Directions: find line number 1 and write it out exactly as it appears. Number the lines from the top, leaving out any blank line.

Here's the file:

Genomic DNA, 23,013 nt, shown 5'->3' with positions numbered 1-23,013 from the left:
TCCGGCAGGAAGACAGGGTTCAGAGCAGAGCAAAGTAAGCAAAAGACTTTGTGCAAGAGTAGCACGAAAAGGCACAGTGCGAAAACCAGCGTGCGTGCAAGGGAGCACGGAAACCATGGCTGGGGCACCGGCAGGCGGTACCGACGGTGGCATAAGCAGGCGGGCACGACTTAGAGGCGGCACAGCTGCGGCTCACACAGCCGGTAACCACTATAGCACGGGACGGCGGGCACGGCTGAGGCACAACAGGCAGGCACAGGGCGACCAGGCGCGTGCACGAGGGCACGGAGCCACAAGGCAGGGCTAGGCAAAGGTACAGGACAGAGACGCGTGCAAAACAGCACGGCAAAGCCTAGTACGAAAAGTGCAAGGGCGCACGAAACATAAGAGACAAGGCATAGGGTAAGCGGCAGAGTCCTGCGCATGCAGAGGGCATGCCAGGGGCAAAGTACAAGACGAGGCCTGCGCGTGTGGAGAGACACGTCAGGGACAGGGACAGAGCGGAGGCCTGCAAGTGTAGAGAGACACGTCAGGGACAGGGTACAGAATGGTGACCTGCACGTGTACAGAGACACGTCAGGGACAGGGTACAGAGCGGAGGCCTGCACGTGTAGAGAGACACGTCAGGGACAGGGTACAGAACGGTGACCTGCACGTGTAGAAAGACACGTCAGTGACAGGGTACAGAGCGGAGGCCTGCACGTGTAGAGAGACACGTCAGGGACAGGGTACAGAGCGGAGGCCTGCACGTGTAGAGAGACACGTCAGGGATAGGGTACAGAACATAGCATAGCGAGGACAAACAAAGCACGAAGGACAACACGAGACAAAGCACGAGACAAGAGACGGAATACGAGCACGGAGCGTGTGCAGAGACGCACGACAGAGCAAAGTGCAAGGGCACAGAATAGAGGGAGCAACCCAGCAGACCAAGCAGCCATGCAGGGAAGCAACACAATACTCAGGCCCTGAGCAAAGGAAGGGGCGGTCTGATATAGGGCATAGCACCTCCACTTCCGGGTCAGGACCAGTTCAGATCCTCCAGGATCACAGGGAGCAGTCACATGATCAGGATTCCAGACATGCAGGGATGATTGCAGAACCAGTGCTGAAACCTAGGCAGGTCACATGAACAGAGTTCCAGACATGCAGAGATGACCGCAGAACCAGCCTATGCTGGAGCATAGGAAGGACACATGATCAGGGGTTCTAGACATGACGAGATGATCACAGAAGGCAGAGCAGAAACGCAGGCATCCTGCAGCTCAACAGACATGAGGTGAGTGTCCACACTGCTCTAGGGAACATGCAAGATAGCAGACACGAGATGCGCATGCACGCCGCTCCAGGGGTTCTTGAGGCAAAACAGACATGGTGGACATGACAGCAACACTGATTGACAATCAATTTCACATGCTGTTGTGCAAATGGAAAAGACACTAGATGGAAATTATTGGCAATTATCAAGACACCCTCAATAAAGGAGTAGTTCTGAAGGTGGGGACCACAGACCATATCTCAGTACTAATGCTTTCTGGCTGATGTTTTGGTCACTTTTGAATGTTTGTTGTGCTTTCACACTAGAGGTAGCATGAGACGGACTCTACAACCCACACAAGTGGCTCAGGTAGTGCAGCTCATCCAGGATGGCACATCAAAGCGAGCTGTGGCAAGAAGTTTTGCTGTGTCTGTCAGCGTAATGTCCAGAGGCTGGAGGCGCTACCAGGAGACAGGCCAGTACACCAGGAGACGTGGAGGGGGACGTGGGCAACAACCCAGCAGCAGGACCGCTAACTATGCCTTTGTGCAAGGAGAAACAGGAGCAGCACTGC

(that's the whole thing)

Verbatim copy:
Genomic DNA, 23,013 nt, shown 5'->3' with positions numbered 1-23,013 from the left: